Malabsorption is a state arising from abnormality in absorption of food nutrients across the gastrointestinal tract.Impairment can be of single or multiple nutrients depending on the abnormality...

 occurs because of the destruction of gut cells called enterocyte
Enterocyte
Enterocytes, or intestinal absorptive cells, are simple columnar epithelial cells found in the small intestines and colon. A glycocalyx surface coat contains digestive enzymes. Microvilli on the apical surface increase surface area for the digestion and transport of molecules from the intestinal...

s. The toxic
Enterotoxin
An enterotoxin is a protein toxin released by a microorganism in the intestine. Enterotoxins are chromosomally encoded exotoxins that are produced and secreted from several bacterial organisms. They are often heat-stable, and are of low molecular weight and water-soluble...

 rotavirus protein NSP4
NSP4 (rotavirus)
The rotavirus nonstructural protein NSP4 was the first viral enterotoxin discovered. It induces diarrhea and causes Ca2+-dependent transepithelial secretion.-References:...

 induces age- and calcium
Calcium
Calcium is the chemical element with the symbol Ca and atomic number 20. It has an atomic mass of 40.078 amu. Calcium is a soft gray alkaline earth metal, and is the fifth-most-abundant element by mass in the Earth's crust...

 ion-dependent chloride
Chloride
The chloride ion is formed when the element chlorine, a halogen, picks up one electron to form an anion Cl−. The salts of hydrochloric acid HCl contain chloride ions and can also be called chlorides. The chloride ion, and its salts such as sodium chloride, are very soluble in water...

 secretion, disrupts SGLT1
Sodium-glucose transport proteins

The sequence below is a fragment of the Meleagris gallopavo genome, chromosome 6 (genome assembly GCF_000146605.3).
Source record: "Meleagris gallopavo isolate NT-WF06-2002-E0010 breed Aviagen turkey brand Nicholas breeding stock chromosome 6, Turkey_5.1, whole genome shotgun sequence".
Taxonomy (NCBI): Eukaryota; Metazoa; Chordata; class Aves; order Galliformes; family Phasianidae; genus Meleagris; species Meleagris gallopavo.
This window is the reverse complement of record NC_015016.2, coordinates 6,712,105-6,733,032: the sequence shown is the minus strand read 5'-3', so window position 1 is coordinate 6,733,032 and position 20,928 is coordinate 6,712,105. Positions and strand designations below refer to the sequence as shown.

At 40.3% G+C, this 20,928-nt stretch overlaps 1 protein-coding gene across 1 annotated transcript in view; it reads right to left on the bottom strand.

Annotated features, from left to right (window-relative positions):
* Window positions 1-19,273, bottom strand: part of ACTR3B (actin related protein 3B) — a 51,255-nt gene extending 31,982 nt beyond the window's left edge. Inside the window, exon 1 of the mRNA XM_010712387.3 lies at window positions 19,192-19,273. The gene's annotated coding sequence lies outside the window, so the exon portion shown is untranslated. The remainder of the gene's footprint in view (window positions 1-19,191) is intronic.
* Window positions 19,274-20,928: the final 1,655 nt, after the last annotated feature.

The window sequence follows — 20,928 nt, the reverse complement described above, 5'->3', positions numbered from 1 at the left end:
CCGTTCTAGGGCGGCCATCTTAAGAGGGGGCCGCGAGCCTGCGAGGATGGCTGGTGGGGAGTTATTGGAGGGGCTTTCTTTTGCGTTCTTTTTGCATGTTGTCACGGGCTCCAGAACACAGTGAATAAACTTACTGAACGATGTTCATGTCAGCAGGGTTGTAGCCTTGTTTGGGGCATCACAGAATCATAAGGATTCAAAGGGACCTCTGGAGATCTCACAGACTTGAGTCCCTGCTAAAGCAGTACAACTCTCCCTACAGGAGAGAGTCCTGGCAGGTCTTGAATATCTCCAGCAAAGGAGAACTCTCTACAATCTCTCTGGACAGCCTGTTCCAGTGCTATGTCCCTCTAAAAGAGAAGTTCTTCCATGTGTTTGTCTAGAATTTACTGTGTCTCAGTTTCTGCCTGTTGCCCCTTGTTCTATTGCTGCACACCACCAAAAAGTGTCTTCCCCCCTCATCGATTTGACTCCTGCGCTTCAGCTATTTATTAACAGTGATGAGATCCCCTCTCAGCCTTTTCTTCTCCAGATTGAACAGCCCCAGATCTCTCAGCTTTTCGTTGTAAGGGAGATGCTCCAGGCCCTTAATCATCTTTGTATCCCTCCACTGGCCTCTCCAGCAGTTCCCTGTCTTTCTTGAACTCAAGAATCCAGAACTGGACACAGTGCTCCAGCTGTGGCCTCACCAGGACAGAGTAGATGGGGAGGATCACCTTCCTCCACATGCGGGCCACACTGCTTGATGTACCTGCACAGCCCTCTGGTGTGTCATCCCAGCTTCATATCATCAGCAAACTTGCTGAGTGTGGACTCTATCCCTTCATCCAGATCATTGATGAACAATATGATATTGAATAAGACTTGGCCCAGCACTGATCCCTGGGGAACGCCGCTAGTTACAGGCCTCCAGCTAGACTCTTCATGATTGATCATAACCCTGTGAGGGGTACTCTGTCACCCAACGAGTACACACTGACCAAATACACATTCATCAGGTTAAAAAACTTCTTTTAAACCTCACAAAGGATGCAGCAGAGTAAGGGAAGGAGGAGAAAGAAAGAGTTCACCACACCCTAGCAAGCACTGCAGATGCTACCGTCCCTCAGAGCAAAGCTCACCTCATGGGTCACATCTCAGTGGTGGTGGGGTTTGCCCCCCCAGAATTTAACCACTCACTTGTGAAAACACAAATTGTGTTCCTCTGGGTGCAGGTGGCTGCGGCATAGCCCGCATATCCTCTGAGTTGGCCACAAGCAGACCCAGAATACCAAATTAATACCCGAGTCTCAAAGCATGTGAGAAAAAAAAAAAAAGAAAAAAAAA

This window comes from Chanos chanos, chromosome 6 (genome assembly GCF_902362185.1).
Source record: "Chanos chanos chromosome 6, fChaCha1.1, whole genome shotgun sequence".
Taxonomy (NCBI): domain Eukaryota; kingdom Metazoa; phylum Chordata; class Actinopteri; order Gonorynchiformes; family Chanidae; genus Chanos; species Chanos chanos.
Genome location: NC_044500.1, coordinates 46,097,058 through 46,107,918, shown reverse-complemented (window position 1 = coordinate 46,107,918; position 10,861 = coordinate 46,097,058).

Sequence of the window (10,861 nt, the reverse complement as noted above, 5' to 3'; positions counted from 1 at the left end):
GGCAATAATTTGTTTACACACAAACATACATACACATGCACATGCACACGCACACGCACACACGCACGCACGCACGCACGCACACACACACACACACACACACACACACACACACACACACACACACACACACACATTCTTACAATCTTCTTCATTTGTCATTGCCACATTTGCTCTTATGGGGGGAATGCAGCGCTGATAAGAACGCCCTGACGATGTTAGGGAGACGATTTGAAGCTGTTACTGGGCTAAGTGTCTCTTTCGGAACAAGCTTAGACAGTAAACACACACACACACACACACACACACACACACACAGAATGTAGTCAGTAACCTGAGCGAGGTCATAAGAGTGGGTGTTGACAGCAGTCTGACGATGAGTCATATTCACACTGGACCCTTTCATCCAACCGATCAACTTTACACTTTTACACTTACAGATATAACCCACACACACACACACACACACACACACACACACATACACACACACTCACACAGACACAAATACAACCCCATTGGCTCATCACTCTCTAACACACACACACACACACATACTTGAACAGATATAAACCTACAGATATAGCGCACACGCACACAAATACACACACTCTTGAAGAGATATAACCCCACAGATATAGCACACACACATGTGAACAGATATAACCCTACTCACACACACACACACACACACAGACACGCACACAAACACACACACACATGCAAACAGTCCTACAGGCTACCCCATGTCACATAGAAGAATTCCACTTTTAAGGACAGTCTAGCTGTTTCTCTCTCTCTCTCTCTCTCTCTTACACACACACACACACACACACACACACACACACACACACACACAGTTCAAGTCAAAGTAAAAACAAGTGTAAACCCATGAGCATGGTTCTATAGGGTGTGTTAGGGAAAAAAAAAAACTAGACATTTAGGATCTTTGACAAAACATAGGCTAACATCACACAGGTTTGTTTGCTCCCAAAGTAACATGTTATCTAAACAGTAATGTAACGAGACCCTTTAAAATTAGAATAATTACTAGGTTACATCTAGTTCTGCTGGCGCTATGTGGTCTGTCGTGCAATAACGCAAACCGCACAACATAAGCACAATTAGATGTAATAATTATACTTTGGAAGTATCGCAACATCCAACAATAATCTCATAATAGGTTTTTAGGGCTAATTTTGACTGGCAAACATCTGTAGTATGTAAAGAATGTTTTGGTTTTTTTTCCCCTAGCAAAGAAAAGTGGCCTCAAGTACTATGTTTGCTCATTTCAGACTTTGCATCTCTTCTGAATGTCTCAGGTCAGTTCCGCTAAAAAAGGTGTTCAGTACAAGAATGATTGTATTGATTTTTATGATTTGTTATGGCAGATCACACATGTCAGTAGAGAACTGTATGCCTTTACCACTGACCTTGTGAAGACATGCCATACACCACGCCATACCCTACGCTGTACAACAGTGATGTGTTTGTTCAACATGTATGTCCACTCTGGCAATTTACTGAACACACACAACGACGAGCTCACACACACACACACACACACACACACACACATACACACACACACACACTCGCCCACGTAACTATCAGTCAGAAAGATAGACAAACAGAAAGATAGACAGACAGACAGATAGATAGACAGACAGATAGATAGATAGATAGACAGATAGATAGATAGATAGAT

Sodium-dependent glucose cotransporters are a family of glucose transporter found in the intestinal mucosa of the small intestine and the proximal tubule of the nephron . They contribute to renal glucose reabsorption...

 transporter-mediated reabsorption of water, apparently reduces activity of brush-border membrane
Brush border
A brush border is the name for the microvilli-covered surface of simple cuboidal epithelium and simple columnar epithelium cells found in certain locations of the body. Microvilli are approximately 100 nanometers in diameter and their length varies from approximately 100 to 2,000 nanometers in...

 disaccharidase
Disaccharidase
Disaccharidases are a type of glycoside hydrolases, enzymes that break down disaccharides into monosaccharides.-Examples of disaccharidases:* Lactase * Maltase...

s, and possibly activates the calcium ion-dependent secretory
Secretion
Secretion is the process of elaborating, releasing, and oozing chemicals, or a secreted chemical substance from a cell or gland. In contrast to excretion, the substance may have a certain function, rather than being a waste product...

 reflex
Reflex
A reflex action, also known as a reflex, is an involuntary and nearly instantaneous movement in response to a stimulus. A true reflex is a behavior which is mediated via the reflex arc; this does not apply to casual uses of the term 'reflex'.-See also:...

es of the enteric nervous system
Enteric nervous system
The enteric nervous system is a subdivision of the autonomic nervous system that directly controls the gastrointestinal system in vertebrates.It is derived from neural crest.-Function:...

. Healthy enterocytes secrete lactase
Lactase
Lactase , a part of the β-galactosidase family of enzymes, is a glycoside hydrolase involved in the hydrolysis of the disaccharide lactose into constituent galactose and glucose monomers...

 into the small intestine; milk intolerance due to lactase deficiency is a particular symptom of rotavirus infection, which can persist for weeks. A recurrence of mild diarrhoea often follows the reintroduction of milk into the child's diet, due to bacterial fermentation of the disaccharide
Disaccharide
A disaccharide or biose is the carbohydrate formed when two monosaccharides undergo a condensation reaction which involves the elimination of a small molecule, such as water, from the functional groups only. Like monosaccharides, disaccharides form an aqueous solution when dissolved in water...

 lactose
Lactose
Lactose is a disaccharide sugar that is found most notably in milk and is formed from galactose and glucose. Lactose makes up around 2~8% of milk , although the amount varies among species and individuals. It is extracted from sweet or sour whey. The name comes from or , the Latin word for milk,...

 in the gut.